Review: 'Ricki and the Flash' pulls off hilarity, sadness


Creating a film with solid drama beside good humor is tough. It's harder still to balance them against a complicated character so they don't sprawl lopsided, and to send the audience home feeling satisfied. The bittersweet, beautifully acted "Ricki and the Flash" does all that with surprising grace and economy.

At the center of the movie is Ricki, a veteran rocker played in a juicy, fearless performance by Meryl Streep. Her Ricki has a lowbrow, right-wing, hippie-stoner vibe — like a female Ted Nugent. Even advancing into AARP territory, a musician like this draws many moths to the flame, and there's sexual desire in her life, but her main passion is for music.

When she plays and sings, she connects to the world much better than through her frankly clumsy stage patter. Ricki long ago left the Midwest for California and stardom. She's still pursuing a slim version of that old dream. Playing for her small fan base with her loyal bar band doesn't pay the rent in her dumpy apartment — her cashier work at a posh food co-op does, nearly — but she adores it like nothing else in life.

Foibles with heart: That includes the family she resigned decades ago. After bearing three children she left the domestic orbit, stepped up to every available stage out West and never turned back. The big-hearted script is by Diablo Cody, whose "Juno" and "Young Adult" were darkly humorous takes on the need for imperfect women to evolve. She lays her characters' foibles bare with heart and hope. Here she suggests that avoiding maternal responsibilities didn't make Ricki a bad person, but a flawed one deserting a duty she didn't feel was in her range.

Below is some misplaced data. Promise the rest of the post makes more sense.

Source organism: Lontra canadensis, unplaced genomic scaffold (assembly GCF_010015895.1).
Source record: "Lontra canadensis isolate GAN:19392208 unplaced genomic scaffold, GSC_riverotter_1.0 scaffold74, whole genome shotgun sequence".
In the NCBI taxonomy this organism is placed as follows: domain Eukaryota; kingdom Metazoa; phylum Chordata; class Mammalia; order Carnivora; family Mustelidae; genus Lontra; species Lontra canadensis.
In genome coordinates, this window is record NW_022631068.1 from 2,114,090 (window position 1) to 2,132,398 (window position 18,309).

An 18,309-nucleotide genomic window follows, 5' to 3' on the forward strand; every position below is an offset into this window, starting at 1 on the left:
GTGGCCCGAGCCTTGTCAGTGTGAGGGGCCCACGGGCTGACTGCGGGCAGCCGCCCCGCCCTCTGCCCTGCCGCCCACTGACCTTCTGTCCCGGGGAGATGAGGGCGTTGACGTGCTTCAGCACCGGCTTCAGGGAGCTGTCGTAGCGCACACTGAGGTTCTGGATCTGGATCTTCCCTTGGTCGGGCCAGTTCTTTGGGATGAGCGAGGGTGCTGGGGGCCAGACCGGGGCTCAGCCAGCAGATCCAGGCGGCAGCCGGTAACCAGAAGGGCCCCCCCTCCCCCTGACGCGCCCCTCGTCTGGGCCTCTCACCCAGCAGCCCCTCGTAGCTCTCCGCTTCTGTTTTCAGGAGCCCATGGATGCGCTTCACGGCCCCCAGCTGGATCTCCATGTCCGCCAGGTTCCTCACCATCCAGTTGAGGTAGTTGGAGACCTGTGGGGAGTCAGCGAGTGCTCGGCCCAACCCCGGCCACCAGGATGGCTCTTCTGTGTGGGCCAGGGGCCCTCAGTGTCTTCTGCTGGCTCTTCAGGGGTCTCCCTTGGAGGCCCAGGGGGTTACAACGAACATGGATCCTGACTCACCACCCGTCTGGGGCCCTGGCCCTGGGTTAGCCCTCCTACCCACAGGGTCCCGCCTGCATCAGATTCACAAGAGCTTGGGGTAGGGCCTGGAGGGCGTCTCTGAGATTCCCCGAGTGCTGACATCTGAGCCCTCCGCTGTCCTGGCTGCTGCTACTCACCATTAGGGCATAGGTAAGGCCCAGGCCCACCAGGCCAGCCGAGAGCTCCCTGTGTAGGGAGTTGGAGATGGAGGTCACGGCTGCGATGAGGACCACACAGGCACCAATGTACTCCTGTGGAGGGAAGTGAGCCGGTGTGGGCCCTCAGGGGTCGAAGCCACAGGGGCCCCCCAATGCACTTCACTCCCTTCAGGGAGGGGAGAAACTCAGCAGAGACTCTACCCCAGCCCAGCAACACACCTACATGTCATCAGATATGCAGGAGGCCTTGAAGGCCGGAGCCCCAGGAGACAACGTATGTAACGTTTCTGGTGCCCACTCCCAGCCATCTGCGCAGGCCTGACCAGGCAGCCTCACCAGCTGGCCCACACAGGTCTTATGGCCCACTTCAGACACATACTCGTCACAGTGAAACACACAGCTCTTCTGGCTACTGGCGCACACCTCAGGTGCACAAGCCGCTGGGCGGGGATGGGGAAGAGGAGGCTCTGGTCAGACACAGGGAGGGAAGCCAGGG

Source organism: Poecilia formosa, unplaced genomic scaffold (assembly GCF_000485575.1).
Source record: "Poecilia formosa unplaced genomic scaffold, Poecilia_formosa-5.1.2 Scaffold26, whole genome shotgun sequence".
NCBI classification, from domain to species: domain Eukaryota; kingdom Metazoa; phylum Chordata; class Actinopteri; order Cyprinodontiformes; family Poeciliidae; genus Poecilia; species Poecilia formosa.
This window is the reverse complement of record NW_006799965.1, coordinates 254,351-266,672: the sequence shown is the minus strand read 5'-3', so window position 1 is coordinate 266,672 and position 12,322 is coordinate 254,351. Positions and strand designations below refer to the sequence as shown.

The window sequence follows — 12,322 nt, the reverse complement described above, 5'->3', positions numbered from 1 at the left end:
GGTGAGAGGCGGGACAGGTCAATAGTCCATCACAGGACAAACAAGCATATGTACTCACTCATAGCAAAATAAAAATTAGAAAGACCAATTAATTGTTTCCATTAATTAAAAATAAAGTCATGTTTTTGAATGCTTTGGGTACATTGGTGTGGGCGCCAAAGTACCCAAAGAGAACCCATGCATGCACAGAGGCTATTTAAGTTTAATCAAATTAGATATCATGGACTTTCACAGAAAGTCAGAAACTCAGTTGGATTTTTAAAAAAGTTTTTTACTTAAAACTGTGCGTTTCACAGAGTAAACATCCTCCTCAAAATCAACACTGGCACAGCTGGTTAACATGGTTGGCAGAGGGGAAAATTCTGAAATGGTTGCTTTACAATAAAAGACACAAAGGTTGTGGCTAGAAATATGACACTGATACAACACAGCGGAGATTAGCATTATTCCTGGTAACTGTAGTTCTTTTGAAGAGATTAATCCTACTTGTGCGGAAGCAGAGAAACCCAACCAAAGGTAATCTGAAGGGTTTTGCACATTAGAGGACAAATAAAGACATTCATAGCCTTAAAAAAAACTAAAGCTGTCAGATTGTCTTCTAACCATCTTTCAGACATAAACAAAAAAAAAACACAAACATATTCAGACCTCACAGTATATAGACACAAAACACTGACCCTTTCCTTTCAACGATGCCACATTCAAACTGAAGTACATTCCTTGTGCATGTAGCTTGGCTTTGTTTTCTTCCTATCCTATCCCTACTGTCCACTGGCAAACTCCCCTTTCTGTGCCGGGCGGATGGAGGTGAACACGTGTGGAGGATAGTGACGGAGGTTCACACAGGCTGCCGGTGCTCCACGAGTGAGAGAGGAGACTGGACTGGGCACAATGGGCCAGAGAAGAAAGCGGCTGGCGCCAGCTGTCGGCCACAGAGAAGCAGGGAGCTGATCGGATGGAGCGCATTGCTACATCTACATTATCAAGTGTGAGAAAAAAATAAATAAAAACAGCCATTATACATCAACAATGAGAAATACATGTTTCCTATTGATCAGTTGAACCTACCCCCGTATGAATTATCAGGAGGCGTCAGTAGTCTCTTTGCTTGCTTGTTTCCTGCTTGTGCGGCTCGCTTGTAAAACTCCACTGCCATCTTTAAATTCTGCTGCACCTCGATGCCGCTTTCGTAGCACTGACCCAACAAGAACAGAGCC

In wonderful deadpan, Kevin Kline plays Ricki's ex-husband Pete, a pleasant square who remarried and became a vastly successful Indiana business owner. When they met they were clearly opposites attracting. He is as calm and drab as Ricki is rough-edged, a logician capable of every task except piloting relationships. With one of their grown sons about to marry soon, beleaguered Pete calls in Ricki's help to calm their daughter Julie. She is hysterical at her own impending divorce, and Pete needs her to participate in the big, fussy wedding ceremony without shrieking.

Takes time: The film takes a while to get going, like a slow cooker. It warms up when Ricki enters Pete's high-gloss mansion to confront her history, becoming increasingly entangled in her old family's lives. The mom-daughter dynamic is pure nitroglycerin at first. Streep's real-life daughter Mamie Gummer is ideally cast as Ricki's frenzied girl. She resembles her eternally impressive and engaging mother in action, quirky looks and occasionally scalding temper. Ricki helps Julie stifle her rage over her new adult life gone awry. Apparently communicating with a grown child is easier for Ricki that rearing kids.

As Ricki becomes a nurturing force, things become quasi-civilized. If Julie can stand Ricki, well, Pete can feel OK around her, too. His wife away on business, Ricki's romantic crooning brings such a joyful sound to the big, quiet house, and by the way there is medical grade cannabis in the refrigerator. What happens and doesn't happen is not to be reported, but to be savored as it occurs on-screen. Be aware, though, that the wedding feels like the most awkward ceremony you've ever attended.

Wonderful mix: Cody, who won the Oscar for her very first screenplay, knows how to make those moments feel sweet rather than sardonic. So do Streep and director Jonathan Demme (of the perverse classic "Silence of the Lambs" and the genius concert film "Stop Making Sense"), who have won their own statues. They are all in deft control of the tone, keeping the film realistic, surprising and tender all at once.

Cody writes some of the best dialogue around, but many of the story's key points come from Streep singing classic rock covers that operate as the opening and closing scenes' bookends, and high points in between. Demme, a filmmaker of great empathy to American pop, cast musicians rather than actors as Ricki's band mates. That creates a touching supporting role for the extremely capable Rick Springfield as the Flash's backup guitarist, who hopes for a bigger backup role in Ricki's life. He's one more character in the ensemble trying to pick up jagged pieces of his dreams and fit them together again, both in life and love.

"Ricki and the Flash" is rueful and deeply entertaining, hilarious and deeply sad, often at the same time.



3.5 out of four stars

Rating: PG-13 for thematic material, brief drug content, sexuality and language.